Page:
After reading My Father’s Son, I was dying to know what inspired this awesome story of a teenage boy whose world is turned upside-down when his dad is arrested and accused of being a serial killer. Luckily, the wonderful Terri Fields was kid enough to answer a few of my questions. Below is my interview with her!

I absolutely loved reading your latest YA, My Father’s Son. What inspired you to write My Father’s Son? Was there a certain case in the media that made you start thinking about the families of those accused of horrible crimes?

I was interested in the idea that we want to see our parents only in the role we have conceived for them. Teens, especially, have so much other turmoil in life that their parents are supposed to be a constant.
But is that reality? To investigate, I created a very extreme plot situation.

It’s awful, but it seems like these crimes are in the news more often in recent years.  How did you go about researching for the book (if there was any research necessary)? Did you interview family members? Read newspaper articles?

I read a lot about serial killers, especially BTK, whose family believed him to be an honorable citizen and loving dad right up until he was caught.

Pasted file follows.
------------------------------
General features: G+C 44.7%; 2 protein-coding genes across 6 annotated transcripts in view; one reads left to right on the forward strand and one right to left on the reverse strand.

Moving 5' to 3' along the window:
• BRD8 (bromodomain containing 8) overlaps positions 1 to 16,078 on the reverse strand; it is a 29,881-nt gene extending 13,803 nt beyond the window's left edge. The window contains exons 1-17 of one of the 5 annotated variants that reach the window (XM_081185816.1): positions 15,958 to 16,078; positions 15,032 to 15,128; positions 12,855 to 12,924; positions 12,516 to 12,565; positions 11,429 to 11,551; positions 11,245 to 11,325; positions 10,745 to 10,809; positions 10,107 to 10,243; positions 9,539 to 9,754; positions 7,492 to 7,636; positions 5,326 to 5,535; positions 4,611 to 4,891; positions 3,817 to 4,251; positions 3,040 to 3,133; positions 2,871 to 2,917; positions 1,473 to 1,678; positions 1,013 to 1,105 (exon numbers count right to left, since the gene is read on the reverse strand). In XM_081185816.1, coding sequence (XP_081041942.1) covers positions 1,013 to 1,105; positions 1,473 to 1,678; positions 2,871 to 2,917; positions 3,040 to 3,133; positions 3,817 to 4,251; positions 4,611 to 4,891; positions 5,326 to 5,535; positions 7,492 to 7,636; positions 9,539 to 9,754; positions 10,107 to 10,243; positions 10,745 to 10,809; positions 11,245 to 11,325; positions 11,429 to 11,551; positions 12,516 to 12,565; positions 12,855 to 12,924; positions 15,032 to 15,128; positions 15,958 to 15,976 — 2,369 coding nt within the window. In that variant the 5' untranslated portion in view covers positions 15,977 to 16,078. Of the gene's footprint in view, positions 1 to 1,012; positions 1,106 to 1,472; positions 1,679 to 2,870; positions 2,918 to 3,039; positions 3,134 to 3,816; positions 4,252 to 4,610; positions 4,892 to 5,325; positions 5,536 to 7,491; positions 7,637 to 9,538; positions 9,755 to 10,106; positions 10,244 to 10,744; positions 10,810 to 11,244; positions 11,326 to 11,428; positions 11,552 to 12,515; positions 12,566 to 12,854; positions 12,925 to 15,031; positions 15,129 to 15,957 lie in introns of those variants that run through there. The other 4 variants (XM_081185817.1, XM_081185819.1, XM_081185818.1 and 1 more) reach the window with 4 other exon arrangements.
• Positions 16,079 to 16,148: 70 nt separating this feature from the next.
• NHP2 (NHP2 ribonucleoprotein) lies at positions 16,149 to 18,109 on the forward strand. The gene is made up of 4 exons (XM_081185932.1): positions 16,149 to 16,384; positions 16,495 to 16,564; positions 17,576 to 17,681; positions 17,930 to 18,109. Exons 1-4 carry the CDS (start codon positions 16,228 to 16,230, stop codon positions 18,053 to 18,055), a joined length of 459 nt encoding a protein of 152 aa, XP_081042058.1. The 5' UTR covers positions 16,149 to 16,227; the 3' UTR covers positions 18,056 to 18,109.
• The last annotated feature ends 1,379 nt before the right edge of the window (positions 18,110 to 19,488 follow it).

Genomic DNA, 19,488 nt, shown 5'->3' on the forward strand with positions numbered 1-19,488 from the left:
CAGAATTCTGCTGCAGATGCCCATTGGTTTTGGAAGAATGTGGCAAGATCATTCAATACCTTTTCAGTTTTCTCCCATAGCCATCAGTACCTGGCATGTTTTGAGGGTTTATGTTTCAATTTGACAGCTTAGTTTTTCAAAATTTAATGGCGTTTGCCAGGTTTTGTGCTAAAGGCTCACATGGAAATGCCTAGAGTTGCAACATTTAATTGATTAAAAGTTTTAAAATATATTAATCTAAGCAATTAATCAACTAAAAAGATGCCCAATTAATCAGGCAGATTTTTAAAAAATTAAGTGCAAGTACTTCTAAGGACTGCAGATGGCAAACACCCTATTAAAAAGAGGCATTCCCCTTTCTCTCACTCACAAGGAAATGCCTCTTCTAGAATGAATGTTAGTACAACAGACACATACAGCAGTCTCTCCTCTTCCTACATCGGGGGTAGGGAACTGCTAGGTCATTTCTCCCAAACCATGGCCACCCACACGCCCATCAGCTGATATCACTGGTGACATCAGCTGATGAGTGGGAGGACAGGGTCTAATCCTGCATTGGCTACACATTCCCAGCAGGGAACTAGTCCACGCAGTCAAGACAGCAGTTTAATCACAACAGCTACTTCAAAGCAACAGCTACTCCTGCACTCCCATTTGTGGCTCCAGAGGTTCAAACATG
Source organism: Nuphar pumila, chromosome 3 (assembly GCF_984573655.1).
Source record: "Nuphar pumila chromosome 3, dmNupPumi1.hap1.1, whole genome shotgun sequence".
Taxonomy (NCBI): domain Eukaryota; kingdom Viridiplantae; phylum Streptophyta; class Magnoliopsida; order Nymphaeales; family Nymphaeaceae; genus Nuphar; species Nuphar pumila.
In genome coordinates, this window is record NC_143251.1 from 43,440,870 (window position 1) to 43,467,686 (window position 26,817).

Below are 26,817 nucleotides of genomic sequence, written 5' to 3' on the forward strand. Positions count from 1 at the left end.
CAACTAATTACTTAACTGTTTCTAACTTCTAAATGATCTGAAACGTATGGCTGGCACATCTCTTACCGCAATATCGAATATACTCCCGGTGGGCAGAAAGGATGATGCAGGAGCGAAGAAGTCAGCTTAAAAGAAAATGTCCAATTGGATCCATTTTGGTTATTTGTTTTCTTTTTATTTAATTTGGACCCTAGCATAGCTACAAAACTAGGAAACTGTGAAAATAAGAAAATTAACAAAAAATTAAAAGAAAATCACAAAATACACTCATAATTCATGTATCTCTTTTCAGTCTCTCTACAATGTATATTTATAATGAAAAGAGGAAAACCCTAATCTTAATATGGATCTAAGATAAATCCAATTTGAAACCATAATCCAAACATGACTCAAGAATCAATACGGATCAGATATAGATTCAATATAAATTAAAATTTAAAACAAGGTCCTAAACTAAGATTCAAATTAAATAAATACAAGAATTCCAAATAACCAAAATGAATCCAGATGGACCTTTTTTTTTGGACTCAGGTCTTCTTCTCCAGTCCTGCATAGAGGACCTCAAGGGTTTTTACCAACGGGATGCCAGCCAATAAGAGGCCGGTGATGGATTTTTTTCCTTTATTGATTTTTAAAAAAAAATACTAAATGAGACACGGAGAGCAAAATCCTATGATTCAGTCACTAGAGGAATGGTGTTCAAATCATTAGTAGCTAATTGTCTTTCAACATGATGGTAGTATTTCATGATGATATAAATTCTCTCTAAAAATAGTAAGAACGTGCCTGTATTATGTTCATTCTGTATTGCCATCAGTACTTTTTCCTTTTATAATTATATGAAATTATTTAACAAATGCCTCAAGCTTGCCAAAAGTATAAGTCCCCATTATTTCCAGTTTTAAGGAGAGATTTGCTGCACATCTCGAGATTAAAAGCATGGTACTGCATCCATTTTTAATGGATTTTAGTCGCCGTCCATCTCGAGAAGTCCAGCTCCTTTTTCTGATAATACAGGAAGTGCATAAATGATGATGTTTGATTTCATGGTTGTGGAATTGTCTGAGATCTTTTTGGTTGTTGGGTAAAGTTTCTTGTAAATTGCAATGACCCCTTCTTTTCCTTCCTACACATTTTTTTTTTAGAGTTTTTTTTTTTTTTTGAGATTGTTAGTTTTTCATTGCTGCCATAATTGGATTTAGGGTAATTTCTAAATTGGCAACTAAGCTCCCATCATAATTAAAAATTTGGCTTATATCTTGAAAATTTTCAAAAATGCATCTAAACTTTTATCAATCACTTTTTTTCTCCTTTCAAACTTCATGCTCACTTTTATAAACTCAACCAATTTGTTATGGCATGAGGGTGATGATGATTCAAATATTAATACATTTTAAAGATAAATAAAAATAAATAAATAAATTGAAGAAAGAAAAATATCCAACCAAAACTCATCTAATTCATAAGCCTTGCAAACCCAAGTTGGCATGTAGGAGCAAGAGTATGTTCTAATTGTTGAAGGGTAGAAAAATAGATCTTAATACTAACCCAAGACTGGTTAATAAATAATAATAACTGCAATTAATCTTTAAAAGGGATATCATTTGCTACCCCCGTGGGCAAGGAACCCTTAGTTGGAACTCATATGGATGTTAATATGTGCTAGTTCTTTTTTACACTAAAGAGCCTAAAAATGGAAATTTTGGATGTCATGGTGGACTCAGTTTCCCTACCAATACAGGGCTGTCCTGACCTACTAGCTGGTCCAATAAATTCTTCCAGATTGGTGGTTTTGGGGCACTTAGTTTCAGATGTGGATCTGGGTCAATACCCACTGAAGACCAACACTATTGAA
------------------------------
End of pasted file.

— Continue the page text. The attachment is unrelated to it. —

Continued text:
As someone who feels like there aren’t enough hours in a day (which is why it took ten days to get these questions to you!), I would love to know how you make time to write! Are you a full-time writer or do you have a day job? And what is your daily writing routine like?

I have just retired from teaching. I now have two part-time jobs related to education that still enable me to work with students and teachers. I think that’s important because it helps keep my voice honest. I also do tons of author visits which I adore! Because I have been a writer while raising two children and teaching, I’ve found that I don’t have a writing routine. I grab time whenever I can, and I love escaping to that inner world of my imagination. I’ve written for grades K-12.

What are you reading right now?

I just finished a book called The Fiction Class which I recommend.

And just for fun, what is your favorite dessert?

Hot Fudge Sundaes. If only someone could figure out a way to take the calories out of them, I’d eat one every day!

Me too, Terri!  In fact, I could go for a hot fudge sundae right now….

Thanks for stopping by, Terri!  It was great getting inside your head for a few minutes!